"His work is recognized as extraordinary by other artists in the field," Jones wrote in 1996. "Not only does Ephrem Kouakou's art transcend tradition but speaks of universal ideals blending ancestry with modern culture."
Christine Mullen Kreamer, co-director and curator at the National Museum of African Art, which owns three Kouakou paintings, talks of his strong use of color — he works in pure powdered pigment mixed with acrylic medium — and "fairly decorative approach."
At the same time, she said, the imagery draws on traditional African culture, including references to sculptural arts and spiritual life.
In Ivory Coast, she said, "there's an intersection between everyday life and the spiritual."
Regarding Kouakou's account of being in thrall to "spirits" when he paints, she said, "I think human creativity is something ineffable. It comes in many forms."
Called by spirits of art
Kwaku Ofori-Ansa, a professor of African art at Howard University, said Kouakou's imagery "represent aspects of his spiritual experience, rituals he grew up being part of."
Indeed, a recurring image of a trio of figures, in various degrees of abstraction, represents three people in his home village of Toumodi being initiated as medicine men. As a teenager, Kouakou said, he took part in training to practice folk medicine in the Baule tribe's tradition.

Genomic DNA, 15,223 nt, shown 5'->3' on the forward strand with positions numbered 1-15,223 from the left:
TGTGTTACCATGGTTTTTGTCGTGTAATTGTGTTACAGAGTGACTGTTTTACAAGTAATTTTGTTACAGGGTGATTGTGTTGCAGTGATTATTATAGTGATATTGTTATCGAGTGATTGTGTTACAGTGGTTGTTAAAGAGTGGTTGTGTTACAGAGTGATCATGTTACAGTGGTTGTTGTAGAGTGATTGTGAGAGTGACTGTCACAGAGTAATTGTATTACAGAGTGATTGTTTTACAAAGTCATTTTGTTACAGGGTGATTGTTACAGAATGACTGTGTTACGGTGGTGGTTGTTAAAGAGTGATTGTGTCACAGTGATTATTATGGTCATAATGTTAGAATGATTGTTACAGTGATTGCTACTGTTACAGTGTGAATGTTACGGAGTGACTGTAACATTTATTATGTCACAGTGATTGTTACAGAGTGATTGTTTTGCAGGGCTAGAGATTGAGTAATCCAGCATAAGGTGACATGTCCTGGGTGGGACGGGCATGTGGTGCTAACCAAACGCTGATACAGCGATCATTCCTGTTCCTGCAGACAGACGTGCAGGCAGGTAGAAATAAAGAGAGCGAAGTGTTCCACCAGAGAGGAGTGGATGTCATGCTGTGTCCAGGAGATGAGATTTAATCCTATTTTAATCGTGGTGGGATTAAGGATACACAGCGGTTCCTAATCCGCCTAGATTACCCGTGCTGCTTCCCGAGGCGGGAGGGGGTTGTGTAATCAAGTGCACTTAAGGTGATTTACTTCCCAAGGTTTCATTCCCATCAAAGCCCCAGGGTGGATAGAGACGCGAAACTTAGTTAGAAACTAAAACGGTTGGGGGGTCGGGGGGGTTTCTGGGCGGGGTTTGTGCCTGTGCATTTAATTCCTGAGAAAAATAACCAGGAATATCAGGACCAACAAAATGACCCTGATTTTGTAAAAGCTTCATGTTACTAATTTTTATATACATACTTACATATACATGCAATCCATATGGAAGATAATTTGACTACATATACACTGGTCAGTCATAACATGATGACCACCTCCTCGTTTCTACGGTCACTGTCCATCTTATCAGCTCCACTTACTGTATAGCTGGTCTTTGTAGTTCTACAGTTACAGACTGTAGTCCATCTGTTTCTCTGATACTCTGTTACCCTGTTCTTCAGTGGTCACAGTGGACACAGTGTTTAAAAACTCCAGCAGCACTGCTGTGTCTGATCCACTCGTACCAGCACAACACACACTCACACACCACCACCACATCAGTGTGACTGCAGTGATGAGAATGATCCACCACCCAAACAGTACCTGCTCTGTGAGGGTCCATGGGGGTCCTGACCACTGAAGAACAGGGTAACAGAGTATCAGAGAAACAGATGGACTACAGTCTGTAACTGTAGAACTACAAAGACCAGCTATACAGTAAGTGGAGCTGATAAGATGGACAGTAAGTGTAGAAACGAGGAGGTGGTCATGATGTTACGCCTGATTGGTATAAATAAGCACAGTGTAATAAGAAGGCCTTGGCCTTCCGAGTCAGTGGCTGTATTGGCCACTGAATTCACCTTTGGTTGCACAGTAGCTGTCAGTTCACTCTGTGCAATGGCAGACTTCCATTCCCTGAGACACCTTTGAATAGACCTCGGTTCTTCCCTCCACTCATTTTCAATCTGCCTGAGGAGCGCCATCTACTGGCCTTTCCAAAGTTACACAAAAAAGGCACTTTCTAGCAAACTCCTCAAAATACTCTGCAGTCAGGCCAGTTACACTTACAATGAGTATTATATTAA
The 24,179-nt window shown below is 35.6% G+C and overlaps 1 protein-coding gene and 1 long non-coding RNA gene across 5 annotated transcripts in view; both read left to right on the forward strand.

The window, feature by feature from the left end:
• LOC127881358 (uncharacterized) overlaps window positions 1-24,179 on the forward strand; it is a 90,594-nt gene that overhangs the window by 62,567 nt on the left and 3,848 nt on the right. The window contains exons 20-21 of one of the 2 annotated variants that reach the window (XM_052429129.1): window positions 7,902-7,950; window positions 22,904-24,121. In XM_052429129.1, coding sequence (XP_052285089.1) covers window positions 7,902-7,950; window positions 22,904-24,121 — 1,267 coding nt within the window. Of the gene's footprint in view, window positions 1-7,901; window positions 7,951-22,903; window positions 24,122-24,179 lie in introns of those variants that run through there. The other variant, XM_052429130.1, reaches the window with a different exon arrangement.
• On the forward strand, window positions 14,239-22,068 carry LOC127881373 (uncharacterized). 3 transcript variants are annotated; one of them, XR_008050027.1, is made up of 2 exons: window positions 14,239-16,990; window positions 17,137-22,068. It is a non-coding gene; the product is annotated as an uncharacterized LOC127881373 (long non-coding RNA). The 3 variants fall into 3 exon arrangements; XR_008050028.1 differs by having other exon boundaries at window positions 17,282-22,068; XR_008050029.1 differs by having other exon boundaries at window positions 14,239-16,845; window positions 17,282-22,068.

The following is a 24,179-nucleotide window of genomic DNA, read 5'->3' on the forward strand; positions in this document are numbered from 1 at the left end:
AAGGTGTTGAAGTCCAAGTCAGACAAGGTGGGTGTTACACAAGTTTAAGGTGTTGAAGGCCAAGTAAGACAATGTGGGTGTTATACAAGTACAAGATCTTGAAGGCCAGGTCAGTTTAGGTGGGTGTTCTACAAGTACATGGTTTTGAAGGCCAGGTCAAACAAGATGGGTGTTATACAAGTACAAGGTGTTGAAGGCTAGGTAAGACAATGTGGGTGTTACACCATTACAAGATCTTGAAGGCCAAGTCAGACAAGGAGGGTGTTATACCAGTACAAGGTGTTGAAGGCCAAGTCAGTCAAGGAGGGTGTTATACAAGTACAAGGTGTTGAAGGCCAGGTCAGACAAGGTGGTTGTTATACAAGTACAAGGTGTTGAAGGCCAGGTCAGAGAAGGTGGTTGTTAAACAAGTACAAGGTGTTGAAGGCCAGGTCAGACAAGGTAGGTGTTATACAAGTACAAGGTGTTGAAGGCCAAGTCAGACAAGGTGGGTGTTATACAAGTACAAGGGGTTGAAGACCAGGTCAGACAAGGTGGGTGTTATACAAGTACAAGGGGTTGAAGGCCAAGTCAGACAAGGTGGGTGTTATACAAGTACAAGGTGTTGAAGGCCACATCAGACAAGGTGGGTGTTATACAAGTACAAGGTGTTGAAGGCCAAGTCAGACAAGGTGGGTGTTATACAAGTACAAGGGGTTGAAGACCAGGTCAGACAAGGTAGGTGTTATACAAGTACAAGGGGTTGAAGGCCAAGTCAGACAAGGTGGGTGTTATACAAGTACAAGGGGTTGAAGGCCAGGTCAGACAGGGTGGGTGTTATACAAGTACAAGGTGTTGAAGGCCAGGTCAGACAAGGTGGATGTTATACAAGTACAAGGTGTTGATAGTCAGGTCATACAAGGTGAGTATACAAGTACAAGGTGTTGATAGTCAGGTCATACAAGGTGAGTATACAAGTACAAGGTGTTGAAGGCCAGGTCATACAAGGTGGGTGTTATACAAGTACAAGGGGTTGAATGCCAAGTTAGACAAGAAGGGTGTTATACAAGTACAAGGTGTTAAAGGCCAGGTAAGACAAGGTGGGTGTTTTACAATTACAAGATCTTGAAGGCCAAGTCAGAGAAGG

He did not stay to practice because he was spiritually called elsewhere.
He was called to art, which his father did not approve of. Hence, he said, his journey started as a boy — thousands of miles and several months by train and foot and other means from Ivory Coast to Algeria to France, where he took formal study, where he said he learned "to refine the technique, what we have in ourselves."
Asked at the gallery to talk about one painting in particular, he pointed to a piece titled "Transport II," a rare venture in collage and much like "Transport I," a painting now in the Metropolitan collection.
At first you see a tight latticework in dark lines. Look closer and there are two eyes. Look closer and there are two bird-like creatures facing each other in profile. Look closer and you see beneath the lines to a layer of printed slips of paper — tickets from Washington's public transit buses.
Kouakou must have collected hundreds of them riding the buses for several years, struggling to survive on his painting, often not having the money even for bus fare.
"When you like something, you have to give yourself completely over to it," he said.